Objective The impact of working memory (WM) training on everyday life functioning has rarely been examined, and it is not clear whether WM training gains are transferred to reasoning abilities. The aim of this study was to assess the efficacy of a verbal WM training in older adults, in terms of specific gains and transfer effects to everyday life and reasoning abilities. Method Thirty-six community dwelling older adults (from 65 to 75 years of age) were randomly assigned to a training or an active control group. The specific gains in a WM task similar to the one trained were assessed. Transfer effects to everyday life and reasoning abilities were also examined using (i) objective performance-based tasks (the Everyday Problem Test and the Timed Instrumental Activities of Daily Living Scale) and (ii) the Cattell test and Raven's Standard Progressive Matrices, respectively. Results Only the trained group showed specific benefits and transfer effects to one of the everyday abilities measures (the Everyday Problem Test) and in the two reasoning tasks. Conclusion These results suggest that WM training can positively impact cognitive functioning and, more importantly, older adults' abilities in everyday living.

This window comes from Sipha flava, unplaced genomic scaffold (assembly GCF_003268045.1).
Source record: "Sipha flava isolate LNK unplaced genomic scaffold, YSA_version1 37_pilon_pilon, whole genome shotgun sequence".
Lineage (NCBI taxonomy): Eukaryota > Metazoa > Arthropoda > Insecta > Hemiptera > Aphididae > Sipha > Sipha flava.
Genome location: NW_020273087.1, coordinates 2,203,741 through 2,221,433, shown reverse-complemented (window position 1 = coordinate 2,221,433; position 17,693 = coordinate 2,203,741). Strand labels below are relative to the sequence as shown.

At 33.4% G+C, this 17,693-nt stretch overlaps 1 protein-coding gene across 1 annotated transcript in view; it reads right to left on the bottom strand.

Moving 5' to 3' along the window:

Benefits in tasks related to everyday life competences after a working memory training in older adults

Cantarella, Alessandra;Borella, Erika;Carretti, Barbara;Kliegel, Matthias;de Beni, Rossana
2017

Abstract

Objective The impact of working memory (WM) training on everyday life functioning has rarely been examined, and it is not clear whether WM training gains are transferred to reasoning abilities. The aim of this study was to assess the efficacy of a verbal WM training in older adults, in terms of specific gains and transfer effects to everyday life and reasoning abilities. Method Thirty-six community dwelling older adults (from 65 to 75 years of age) were randomly assigned to a training or an active control group. The specific gains in a WM task similar to the one trained were assessed. Transfer effects to everyday life and reasoning abilities were also examined using (i) objective performance-based tasks (the Everyday Problem Test and the Timed Instrumental Activities of Daily Living Scale) and (ii) the Cattell test and Raven's Standard Progressive Matrices, respectively. Results Only the trained group showed specific benefits and transfer effects to one of the everyday abilities measures (the Everyday Problem Test) and in the two reasoning tasks. Conclusion These results suggest that WM training can positively impact cognitive functioning and, more importantly, older adults' abilities in everyday living.
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Utilizza questo identificativo per citare o creare un link a questo documento: https://hdl.handle.net/11577/3235514
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